This is one of those “you had to be there” in order to really get the appeal affairs. It’s kind of the Generation X version of my generation’s fondness for the Rankin-Bass produced Frosty the Snowman (1964). In other words, nearly everyone who waxes rhapsodic over The Last Unicorn (1982) starts off noting how they “grew up on the film.”
Viewed dispassionately by someone who was 27 or 28 at the time the film appeared, it’s at best a mixed bag. It starts out with some terrific multiplane camerawork of a forest done up in the colors of a Maxfield Parrish painting—an effect that lasts just as long as it takes to hit the opening credits. Suddenly the fantasy realism gives way to much cruder stylized imagery, a unicorn that looks like an anorexic My Pretty Pony and a title song by the pap-rock group America (who quickly prove that time had not dimmed the vapidity that propelled them to the top of the charts in 1971 with “A Horse With No Name” and “Sister Golden Hair”).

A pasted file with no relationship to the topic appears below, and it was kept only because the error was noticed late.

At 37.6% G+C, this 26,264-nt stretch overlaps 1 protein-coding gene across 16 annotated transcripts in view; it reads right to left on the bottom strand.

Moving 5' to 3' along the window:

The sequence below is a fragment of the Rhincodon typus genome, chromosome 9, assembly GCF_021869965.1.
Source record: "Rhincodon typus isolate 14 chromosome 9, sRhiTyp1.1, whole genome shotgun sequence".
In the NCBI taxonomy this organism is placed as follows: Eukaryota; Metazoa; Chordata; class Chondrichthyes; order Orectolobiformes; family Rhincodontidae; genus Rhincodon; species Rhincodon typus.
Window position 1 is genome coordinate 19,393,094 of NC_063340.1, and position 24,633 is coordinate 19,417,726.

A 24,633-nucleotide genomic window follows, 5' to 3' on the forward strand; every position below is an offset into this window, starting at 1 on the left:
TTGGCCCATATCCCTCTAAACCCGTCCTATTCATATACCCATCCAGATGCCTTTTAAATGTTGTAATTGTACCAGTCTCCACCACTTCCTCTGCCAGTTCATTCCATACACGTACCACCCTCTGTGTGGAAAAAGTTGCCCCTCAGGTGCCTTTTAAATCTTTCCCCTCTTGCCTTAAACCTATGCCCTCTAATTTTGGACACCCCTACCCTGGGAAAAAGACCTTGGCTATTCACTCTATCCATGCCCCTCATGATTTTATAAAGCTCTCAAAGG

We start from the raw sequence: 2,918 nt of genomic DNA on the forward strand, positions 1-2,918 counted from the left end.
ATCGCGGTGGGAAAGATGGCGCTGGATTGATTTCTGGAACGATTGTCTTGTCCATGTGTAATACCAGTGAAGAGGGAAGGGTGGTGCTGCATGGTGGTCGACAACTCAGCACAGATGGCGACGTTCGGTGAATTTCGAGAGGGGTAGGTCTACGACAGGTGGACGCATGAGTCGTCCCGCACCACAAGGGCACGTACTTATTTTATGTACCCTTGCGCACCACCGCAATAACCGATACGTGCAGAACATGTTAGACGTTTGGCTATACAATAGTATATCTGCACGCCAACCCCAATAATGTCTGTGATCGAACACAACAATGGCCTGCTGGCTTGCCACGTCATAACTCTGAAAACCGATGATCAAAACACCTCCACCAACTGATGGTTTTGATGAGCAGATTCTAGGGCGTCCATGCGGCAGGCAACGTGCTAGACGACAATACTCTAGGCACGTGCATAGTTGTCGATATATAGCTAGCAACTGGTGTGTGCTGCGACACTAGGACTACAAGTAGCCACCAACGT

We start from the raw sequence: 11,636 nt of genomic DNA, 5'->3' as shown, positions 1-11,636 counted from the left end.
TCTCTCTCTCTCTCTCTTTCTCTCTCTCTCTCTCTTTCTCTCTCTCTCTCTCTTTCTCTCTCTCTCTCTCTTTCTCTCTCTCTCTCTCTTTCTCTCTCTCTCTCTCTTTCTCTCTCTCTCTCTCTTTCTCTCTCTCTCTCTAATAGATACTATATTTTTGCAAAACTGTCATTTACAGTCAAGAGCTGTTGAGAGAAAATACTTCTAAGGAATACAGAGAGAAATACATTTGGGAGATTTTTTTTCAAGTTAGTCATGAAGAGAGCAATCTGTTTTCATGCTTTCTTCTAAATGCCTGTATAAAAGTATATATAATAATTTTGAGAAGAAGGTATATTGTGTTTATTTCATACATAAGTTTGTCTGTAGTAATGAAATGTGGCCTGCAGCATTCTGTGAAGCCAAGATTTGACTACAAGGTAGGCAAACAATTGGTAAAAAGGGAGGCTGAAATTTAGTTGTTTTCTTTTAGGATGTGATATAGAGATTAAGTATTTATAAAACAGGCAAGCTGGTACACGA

There are good things after that, including Robert Klein giving voice to a butterfly that converses in everything from pop standards to snatches of poetry by Yeats, Christopher Lee as King Haggard and Angela Lansbury as Mommy Fortuna. But the good performances are balanced against several voice performers who seem to be in full “just sign the check” mode—the usually reliable Alan Arkin is chief among the offenders. There’s also an uneasy mix of fair-to-crude animation. The overuse of cycles is alarming, and characters often seem to be moving in front of the backgrounds rather than through them. Still, it’s a pleasant enough little tale with enough good bits to make it painless—and, of course, if you grew up on it, you’ll probably cut it a lot more slack than I have.